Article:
Synthesis of bio-based terephthalic acid

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http://urn.fi/URN:NBN:fi-fe201804208607
Title: Synthesis of bio-based terephthalic acid
Author: Talvitie, Juulia
Contributor: University of Helsinki, Faculty of Science, Department of Chemistry
Publisher: Helsingin yliopisto
Date: 2018
Language: eng
URI: http://urn.fi/URN:NBN:fi-fe201804208607
http://hdl.handle.net/10138/273620
Thesis level: master's thesis
Discipline: Organic chemistry
Orgaaninen kemia
Organisk kemi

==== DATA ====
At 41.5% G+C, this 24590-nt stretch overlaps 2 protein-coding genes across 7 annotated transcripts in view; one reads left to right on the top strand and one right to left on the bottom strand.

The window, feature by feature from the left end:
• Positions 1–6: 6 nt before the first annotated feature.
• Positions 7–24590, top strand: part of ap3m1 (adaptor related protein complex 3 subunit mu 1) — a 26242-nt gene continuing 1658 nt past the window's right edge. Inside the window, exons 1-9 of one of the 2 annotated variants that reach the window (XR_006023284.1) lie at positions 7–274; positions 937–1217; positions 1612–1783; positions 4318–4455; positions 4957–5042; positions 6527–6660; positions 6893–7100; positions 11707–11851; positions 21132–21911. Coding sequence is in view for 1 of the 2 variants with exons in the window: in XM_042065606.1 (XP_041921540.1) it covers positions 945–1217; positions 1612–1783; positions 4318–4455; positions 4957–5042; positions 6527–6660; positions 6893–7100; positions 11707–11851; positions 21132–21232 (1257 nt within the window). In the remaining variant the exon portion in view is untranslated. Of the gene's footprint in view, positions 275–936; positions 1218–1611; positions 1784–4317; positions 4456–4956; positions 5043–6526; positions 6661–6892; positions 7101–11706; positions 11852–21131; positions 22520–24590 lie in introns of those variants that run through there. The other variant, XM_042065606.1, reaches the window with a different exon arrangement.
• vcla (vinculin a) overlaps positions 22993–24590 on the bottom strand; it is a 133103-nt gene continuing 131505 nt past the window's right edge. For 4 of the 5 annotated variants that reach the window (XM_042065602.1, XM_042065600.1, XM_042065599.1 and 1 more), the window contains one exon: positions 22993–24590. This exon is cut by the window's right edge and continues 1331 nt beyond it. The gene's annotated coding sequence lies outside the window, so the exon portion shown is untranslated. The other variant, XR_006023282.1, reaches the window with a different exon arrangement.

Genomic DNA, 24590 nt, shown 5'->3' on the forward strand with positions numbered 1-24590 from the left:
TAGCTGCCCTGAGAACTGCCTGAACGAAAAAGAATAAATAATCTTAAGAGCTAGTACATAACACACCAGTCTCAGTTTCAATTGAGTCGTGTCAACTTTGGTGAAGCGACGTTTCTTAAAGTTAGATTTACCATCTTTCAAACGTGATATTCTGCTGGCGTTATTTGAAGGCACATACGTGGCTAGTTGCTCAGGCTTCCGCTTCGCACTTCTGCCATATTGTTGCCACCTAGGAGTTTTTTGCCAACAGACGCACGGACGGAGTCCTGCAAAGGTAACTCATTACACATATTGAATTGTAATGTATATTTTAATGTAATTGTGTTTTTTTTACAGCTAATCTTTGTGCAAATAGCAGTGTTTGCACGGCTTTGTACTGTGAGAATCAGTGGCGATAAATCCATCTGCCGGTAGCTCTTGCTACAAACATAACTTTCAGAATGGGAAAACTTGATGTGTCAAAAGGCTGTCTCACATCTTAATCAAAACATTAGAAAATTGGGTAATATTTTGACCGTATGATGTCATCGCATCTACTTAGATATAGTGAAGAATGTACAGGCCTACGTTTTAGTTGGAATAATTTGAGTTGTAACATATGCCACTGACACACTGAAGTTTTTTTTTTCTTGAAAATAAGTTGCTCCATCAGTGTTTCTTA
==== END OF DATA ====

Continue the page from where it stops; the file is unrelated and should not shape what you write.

Abstract: Terephthalic acid (TPA) is a monomer used widely in the production of poly(ethylene terephthalate) (PET) and other polyesters. The other monomer of PET, ethylene glycol, can already be produced from bioethanol. However, TPA is still produced via the traditional route from petrochemical sources, but the global demand for environmental-friendly options has increased throughout the past years making the synthesis of bio-based TPA an attractive research target. Several companies have formed a collaborative to support the development of 100% bio-based PET and thus bio-based TPA. The challenge is not only to develop an ecologically beneficial but also a cost-effective process. In the literature section of this work, the current methods to produce bio-based TPA have been reviewed. A highly attractive option is to use lignocellulosic biomass - cellulose, hemicellulose and lignin - as the starting material due to its high abundance and low cost. Lignocellulosic biomass can be utilized directly via biotechnical pathways by using either catalytic fast pyrolysis or fermentation and reforming strategies. The other option is to convert it into small platform chemicals, for instance HMF, furfural and acrolein, which are then used in Diels–Alder approaches to get TPA or its precursors. Besides lignocellulose, other viable starting materials, like monoterpenes, have been discussed. The experimental of the thesis is focused on N-heterocyclic carbene (NHC)-catalyzed umpolung reactions in order to make TPA-precursors and other value-added chemicals from benzaldehyde. The research hypothesis was that by forming an electron-rich enaminol, called Breslow intermediate, from benzaldehyde and NHC, we could reverse the reactivity of benzaldehyde from ortho,para-deactivating to ortho,para-activating. Two NHC-precursors were synthesized, isolated and characterized. Several pathways utilizing both two-electron and single-electron transfer were attempted, but unfortunately no success in these reactions was achieved.


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